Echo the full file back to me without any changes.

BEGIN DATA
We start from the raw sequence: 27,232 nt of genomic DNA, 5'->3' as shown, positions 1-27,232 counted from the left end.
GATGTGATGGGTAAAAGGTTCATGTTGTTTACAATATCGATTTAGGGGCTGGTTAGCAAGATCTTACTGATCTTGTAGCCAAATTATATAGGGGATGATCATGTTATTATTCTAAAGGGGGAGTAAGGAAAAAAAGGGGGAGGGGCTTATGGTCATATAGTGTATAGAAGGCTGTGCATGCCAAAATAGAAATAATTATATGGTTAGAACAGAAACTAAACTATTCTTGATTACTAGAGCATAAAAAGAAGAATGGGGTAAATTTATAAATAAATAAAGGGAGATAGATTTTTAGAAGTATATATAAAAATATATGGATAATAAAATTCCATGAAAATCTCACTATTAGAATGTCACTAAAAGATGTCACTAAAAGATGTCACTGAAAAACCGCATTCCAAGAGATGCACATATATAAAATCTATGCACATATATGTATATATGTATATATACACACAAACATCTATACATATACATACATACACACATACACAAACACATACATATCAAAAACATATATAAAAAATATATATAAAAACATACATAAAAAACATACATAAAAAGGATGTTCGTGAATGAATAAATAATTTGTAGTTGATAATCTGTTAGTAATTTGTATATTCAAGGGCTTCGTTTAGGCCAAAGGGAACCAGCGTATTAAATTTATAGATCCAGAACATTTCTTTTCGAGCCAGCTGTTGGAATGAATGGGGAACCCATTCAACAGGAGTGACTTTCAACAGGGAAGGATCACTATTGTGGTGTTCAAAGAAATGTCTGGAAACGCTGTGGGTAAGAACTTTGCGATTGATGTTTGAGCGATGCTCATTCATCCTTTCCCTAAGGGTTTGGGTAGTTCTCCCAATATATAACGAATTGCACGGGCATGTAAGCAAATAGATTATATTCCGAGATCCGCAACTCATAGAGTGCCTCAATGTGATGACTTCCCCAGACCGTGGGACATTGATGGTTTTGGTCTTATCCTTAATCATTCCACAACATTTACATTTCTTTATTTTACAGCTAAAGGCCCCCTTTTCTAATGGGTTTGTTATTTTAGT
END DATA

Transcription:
We start from the raw sequence: 27,232 nt of genomic DNA, 5'->3' as shown, positions 1-27,232 counted from the left end.
GATGTGATGGGTAAAAGGTTCATGTTGTTTACAATATCGATTTAGGGGCTGGTTAGCAAGATCTTACTGATCTTGTAGCCAAATTATATAGGGGATGATCATGTTATTATTCTAAAGGGGGAGTAAGGAAAAAAAGGGGGAGGGGCTTATGGTCATATAGTGTATAGAAGGCTGTGCATGCCAAAATAGAAATAATTATATGGTTAGAACAGAAACTAAACTATTCTTGATTACTAGAGCATAAAAAGAAGAATGGGGTAAATTTATAAATAAATAAAGGGAGATAGATTTTTAGAAGTATATATAAAAATATATGGATAATAAAATTCCATGAAAATCTCACTATTAGAATGTCACTAAAAGATGTCACTAAAAGATGTCACTGAAAAACCGCATTCCAAGAGATGCACATATATAAAATCTATGCACATATATGTATATATGTATATATACACACAAACATCTATACATATACATACATACACACATACACAAACACATACATATCAAAAACATATATAAAAAATATATATAAAAACATACATAAAAAACATACATAAAAAGGATGTTCGTGAATGAATAAATAATTTGTAGTTGATAATCTGTTAGTAATTTGTATATTCAAGGGCTTCGTTTAGGCCAAAGGGAACCAGCGTATTAAATTTATAGATCCAGAACATTTCTTTTCGAGCCAGCTGTTGGAATGAATGGGGAACCCATTCAACAGGAGTGACTTTCAACAGGGAAGGATCACTATTGTGGTGTTCAAAGAAATGTCTGGAAACGCTGTGGGTAAGAACTTTGCGATTGATGTTTGAGCGATGCTCATTCATCCTTTCCCTAAGGGTTTGGGTAGTTCTCCCAATATATAACGAATTGCACGGGCATGTAAGCAAATAGATTATATTCCGAGATCCGCAACTCATAGAGTGCCTCAATGTGATGACTTCCCCAGACCGTGGGACATTGATGGTTTTGGTCTTATCCTTAATCATTCCACAACATTTACATTTCTTTATTTTACAGCTAAAGGCCCCCTTTTCTAATGGGTTTGTTATTTTAGT